For many amphibian species of conservation concern, our understanding of drivers of distribution and abundance are based on data collected at only a few localities. Thus, landscape-scale efforts are needed to better inform management and species conservation. The Streamside Salamander (Ambystoma barbouri) is a global conservation priority because of its restricted geographic distribution and presumed sensitivity to forest loss, yet landscape-scale studies have not occurred. We surveyed a 16-county area in Kentucky (USA) and examined the influence of catchment (forest, agriculture, and urban) and local-scale (water chemistry and sunfish presence) variables on A. barbouri occupancy and abundance. We sampled 80 streams across different land cover types (i.e., 30 agriculture, 34 forested, and 16 urban) over 2 yrs (2017–2018). Within these streams, we identified 56 new localities. Estimated mean occupancy (Ψ = 0.91; credible interval [CI] = 0.76–0.99) was high. Streams with the highest estimated abundances were those without sunfish and containing >50% forested or agricultural land cover within their catchments; urban streams had the lowest estimated abundances. At sites where we did not detect sunfish, there were an estimated 35.25 (95% CI = 32.04–38.67) A. barbouri individuals per 10 m in forested sites, 22.47 (95% CI = 19.86–25.14) in agricultural sites, and 0.66 (95% CI = 0.14–1.59) in urban sites. Water chemistry varied across site types; however, only maximum sodium (β = –0.51, 95% CI = –0.58 to –0.43) was associated with A. barbouri abundance. If managing this species becomes necessary, minimizing urban development within low-order stream catchments should be a priority.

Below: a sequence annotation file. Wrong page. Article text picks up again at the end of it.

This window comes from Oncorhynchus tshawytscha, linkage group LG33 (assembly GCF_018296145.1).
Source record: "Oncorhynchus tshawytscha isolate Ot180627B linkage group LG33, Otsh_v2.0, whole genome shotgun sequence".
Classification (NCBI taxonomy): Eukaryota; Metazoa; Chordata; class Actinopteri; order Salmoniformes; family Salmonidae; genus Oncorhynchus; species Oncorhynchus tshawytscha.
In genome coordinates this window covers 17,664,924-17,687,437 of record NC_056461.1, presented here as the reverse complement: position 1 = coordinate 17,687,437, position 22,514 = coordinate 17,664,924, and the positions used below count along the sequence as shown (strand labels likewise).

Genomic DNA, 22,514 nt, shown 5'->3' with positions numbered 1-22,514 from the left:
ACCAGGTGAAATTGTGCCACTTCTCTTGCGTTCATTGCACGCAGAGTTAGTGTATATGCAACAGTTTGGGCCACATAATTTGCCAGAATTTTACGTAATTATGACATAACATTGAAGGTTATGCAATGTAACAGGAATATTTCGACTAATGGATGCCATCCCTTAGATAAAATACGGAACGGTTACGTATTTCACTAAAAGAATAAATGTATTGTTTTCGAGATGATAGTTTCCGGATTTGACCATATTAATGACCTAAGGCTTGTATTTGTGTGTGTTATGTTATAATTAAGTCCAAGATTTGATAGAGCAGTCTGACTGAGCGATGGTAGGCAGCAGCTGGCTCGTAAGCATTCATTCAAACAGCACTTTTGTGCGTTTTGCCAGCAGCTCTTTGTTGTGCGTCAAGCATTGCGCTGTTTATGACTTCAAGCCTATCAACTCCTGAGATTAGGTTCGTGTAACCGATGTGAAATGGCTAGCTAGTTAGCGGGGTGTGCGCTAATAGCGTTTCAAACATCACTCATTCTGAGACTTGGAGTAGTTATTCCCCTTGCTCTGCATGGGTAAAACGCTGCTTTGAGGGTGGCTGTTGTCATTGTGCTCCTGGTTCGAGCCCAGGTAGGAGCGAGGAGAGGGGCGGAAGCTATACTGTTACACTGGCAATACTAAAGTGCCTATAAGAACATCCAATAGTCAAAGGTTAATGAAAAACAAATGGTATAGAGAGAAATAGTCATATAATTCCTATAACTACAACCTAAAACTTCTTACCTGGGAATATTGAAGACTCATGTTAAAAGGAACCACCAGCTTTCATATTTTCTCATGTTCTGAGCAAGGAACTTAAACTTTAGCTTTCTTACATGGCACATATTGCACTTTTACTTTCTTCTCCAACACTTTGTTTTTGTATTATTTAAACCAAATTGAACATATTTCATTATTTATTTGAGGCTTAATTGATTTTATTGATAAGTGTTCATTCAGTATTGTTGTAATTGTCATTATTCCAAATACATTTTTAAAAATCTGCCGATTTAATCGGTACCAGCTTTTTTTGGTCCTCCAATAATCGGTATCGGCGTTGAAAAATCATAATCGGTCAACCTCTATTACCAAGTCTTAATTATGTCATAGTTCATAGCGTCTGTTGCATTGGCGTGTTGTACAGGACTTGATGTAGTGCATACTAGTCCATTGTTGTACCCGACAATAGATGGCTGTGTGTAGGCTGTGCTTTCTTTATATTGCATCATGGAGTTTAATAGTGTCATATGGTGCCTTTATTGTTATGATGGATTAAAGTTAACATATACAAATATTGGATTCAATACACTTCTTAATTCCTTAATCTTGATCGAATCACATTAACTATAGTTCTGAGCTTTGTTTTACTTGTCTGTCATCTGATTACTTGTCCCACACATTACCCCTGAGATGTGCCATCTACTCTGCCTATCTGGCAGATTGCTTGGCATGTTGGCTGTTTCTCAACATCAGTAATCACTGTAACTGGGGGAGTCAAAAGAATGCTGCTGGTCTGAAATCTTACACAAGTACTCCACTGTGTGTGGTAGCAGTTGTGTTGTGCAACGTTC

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Vol. 54 • No. 3